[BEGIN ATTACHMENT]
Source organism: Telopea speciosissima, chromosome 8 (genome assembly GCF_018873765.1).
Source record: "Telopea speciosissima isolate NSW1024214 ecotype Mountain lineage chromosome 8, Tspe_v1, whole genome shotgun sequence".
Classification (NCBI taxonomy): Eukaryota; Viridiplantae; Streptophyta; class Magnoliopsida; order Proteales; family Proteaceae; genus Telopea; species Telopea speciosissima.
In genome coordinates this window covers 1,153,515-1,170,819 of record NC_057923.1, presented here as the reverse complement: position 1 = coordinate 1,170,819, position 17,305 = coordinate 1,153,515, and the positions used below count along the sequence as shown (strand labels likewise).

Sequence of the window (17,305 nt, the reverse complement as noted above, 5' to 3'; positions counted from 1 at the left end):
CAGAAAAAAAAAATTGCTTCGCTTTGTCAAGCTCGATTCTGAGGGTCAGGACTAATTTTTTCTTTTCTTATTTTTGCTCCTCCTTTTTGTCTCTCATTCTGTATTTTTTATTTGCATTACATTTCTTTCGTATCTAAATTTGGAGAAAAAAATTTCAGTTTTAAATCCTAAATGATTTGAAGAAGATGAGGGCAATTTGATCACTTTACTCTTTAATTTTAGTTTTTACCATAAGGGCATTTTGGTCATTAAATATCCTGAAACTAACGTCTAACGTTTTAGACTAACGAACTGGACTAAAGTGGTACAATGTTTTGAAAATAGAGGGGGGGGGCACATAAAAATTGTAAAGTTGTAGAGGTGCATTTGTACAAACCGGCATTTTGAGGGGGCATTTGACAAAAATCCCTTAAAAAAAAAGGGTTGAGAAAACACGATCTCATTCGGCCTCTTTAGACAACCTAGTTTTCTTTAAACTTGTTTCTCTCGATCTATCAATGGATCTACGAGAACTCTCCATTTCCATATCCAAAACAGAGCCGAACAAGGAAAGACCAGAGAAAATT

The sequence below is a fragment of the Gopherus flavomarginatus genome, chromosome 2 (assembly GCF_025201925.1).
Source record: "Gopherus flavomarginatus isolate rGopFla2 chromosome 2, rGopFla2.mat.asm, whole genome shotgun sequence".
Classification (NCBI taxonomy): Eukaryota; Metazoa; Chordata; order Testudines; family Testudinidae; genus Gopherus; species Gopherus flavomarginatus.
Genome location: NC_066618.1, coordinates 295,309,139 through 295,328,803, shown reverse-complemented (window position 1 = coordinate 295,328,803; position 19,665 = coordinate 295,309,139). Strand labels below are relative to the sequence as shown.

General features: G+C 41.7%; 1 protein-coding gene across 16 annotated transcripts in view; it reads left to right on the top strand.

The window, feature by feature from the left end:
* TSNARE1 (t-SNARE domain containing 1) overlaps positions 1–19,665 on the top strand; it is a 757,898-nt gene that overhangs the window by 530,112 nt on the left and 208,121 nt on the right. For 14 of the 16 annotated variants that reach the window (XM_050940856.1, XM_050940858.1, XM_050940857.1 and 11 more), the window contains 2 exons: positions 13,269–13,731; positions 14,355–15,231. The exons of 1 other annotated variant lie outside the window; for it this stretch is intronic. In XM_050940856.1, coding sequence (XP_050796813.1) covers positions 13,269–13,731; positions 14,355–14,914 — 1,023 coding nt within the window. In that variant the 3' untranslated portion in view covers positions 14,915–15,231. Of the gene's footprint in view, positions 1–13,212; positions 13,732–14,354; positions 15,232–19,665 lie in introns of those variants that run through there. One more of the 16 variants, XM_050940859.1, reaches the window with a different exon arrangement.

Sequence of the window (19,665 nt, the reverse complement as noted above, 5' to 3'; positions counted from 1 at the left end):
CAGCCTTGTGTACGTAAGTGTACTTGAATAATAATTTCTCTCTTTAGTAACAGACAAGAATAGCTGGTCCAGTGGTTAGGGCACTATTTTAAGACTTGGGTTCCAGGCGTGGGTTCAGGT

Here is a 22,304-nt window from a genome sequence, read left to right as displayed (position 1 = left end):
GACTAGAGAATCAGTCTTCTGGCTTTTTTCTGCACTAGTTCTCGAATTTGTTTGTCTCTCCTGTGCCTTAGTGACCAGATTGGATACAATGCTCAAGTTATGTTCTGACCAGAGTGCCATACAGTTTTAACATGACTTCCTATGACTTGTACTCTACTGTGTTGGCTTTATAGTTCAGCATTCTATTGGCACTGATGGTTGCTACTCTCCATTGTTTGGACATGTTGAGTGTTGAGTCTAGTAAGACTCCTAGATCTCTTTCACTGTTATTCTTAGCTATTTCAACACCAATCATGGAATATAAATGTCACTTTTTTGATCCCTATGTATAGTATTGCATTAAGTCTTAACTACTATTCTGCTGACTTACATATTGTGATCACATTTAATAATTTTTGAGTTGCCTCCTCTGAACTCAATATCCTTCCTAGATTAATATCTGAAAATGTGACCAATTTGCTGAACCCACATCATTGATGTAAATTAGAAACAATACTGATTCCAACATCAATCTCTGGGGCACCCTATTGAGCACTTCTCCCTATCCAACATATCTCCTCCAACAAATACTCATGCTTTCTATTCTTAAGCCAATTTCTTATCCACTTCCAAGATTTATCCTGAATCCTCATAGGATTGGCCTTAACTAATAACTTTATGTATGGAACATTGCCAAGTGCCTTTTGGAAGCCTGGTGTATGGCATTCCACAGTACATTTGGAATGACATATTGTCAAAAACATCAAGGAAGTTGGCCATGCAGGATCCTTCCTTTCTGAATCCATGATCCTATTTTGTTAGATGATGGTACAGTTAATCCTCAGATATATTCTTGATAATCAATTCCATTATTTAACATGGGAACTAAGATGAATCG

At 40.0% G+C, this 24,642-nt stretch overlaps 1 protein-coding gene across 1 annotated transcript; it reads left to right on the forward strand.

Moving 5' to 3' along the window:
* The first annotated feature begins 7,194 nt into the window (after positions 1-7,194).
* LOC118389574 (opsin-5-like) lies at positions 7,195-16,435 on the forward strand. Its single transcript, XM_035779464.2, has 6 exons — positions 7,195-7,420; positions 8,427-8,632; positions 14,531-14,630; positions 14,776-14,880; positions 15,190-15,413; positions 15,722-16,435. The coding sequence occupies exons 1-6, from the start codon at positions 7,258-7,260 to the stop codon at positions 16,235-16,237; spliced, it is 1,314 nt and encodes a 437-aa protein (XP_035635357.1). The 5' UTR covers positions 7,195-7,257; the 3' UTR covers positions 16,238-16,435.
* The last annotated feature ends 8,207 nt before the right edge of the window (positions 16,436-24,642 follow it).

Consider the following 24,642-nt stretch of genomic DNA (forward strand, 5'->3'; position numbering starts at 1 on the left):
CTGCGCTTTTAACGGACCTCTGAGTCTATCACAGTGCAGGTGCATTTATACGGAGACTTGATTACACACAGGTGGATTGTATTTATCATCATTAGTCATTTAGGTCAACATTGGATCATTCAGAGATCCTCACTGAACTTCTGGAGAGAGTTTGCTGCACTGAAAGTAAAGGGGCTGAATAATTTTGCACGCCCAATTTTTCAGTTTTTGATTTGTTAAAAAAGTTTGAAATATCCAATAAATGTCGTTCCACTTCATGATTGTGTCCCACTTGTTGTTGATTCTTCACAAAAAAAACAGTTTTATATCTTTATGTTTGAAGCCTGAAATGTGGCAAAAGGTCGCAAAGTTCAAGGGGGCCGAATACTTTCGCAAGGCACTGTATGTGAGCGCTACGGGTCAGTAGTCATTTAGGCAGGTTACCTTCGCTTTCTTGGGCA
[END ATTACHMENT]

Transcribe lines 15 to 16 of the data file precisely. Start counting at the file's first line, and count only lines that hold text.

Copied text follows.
CAGCCTTGTGTACGTAAGTGTACTTGAATAATAATTTCTCTCTTTAGTAACAGACAAGAATAGCTGGTCCAGTGGTTAGGGCACTATTTTAAGACTTGGGTTCCAGGCGTGGGTTCAGGT

Here is a 22,304-nt window from a genome sequence, read left to right as displayed (position 1 = left end):